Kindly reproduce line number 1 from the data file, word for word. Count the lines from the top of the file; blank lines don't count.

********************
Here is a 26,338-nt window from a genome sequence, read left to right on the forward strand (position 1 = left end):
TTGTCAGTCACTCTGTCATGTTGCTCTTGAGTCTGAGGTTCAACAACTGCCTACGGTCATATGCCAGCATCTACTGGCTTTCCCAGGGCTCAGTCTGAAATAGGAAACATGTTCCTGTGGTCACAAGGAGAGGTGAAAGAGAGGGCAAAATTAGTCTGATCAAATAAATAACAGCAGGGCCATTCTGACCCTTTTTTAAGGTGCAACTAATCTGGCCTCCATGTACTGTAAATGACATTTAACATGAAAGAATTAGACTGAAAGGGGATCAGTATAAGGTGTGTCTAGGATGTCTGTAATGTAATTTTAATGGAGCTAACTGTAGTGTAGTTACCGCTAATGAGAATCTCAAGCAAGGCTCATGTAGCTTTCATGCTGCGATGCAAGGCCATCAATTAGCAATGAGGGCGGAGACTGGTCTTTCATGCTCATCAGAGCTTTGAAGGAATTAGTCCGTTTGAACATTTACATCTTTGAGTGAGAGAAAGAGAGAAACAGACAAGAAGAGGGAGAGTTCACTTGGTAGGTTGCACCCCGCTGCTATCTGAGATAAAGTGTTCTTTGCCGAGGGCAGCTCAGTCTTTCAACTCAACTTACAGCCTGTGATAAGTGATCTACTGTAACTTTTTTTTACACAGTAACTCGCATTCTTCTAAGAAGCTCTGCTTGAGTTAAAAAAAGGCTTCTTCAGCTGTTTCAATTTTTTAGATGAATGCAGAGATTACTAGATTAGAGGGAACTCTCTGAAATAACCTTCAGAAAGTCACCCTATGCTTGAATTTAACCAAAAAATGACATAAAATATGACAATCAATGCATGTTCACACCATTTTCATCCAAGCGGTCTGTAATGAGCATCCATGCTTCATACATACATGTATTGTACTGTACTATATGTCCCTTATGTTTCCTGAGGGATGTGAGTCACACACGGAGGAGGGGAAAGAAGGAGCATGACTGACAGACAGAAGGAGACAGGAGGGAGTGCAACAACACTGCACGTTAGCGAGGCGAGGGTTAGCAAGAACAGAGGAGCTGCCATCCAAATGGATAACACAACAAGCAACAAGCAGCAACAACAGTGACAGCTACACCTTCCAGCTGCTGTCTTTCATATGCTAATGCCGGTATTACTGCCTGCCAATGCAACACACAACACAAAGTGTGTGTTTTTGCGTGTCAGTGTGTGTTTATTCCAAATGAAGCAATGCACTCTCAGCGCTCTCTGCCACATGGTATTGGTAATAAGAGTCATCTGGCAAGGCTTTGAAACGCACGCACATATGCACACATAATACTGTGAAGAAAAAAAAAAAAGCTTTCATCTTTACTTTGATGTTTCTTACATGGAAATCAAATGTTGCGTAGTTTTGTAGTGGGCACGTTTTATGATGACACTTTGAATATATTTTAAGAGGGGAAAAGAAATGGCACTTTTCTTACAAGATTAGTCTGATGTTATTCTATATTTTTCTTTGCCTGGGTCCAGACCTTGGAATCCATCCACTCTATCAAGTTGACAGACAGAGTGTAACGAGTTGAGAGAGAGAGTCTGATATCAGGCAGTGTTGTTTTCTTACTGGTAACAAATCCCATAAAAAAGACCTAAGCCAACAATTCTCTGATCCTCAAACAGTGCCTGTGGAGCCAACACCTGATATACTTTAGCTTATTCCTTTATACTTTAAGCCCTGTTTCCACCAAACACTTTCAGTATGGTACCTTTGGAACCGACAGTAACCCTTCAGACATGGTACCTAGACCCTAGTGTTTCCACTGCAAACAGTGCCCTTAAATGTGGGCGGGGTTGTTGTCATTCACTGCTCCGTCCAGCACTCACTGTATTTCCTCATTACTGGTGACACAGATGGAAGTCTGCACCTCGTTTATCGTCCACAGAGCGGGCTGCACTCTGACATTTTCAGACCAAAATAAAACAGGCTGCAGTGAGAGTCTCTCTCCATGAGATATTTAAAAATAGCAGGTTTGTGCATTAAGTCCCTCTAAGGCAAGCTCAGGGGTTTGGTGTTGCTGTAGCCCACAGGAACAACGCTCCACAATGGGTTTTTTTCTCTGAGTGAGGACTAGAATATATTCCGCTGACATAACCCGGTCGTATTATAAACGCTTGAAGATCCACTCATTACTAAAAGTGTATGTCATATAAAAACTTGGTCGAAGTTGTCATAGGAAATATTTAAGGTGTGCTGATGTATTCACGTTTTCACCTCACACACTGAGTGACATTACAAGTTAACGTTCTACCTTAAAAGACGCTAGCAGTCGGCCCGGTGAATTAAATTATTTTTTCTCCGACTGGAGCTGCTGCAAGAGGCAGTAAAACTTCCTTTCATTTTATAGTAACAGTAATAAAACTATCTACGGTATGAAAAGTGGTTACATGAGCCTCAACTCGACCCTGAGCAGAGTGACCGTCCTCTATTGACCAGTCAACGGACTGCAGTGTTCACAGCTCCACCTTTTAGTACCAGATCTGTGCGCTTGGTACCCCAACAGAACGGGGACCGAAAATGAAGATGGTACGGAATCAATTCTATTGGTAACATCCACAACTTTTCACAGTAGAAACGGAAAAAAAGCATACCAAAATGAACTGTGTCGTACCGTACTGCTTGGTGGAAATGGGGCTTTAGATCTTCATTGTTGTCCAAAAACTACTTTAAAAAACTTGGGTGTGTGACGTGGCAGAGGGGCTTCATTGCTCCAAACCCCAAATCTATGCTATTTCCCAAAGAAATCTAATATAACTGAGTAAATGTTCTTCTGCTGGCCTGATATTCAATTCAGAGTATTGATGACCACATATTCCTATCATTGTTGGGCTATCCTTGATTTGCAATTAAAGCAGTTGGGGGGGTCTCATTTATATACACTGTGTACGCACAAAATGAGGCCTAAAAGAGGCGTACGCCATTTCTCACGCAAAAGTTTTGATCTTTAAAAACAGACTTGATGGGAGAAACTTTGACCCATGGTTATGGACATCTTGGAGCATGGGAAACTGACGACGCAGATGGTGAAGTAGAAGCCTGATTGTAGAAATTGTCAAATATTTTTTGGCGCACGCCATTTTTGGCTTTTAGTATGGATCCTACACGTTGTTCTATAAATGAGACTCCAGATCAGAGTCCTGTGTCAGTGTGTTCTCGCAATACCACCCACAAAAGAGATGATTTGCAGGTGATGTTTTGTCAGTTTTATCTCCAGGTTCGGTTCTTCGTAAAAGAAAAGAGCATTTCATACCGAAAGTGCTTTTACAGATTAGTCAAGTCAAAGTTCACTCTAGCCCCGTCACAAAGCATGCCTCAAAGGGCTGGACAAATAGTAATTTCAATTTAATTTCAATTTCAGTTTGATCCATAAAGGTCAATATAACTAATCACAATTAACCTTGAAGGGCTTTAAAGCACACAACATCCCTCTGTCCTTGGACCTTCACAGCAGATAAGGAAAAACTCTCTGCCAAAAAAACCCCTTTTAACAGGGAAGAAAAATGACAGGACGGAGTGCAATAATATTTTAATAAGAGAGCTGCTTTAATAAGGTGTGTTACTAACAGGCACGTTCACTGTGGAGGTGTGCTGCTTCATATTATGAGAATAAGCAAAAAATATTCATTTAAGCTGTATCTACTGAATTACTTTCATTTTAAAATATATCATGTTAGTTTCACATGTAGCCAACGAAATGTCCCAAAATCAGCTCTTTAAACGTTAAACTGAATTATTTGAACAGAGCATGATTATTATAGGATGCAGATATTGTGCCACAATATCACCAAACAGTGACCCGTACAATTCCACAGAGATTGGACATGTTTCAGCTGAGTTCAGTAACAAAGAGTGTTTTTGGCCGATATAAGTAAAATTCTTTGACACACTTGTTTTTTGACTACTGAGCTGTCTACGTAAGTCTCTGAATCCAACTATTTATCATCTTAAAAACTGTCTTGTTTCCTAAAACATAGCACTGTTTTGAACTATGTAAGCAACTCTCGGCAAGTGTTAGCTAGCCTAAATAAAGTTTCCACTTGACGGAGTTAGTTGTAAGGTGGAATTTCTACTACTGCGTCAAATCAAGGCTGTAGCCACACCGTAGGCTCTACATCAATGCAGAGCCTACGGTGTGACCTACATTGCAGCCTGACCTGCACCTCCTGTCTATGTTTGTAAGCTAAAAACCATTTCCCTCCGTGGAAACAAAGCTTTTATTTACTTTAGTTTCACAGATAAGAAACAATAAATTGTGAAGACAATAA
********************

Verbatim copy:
Here is a 26,338-nt window from a genome sequence, read left to right on the forward strand (position 1 = left end):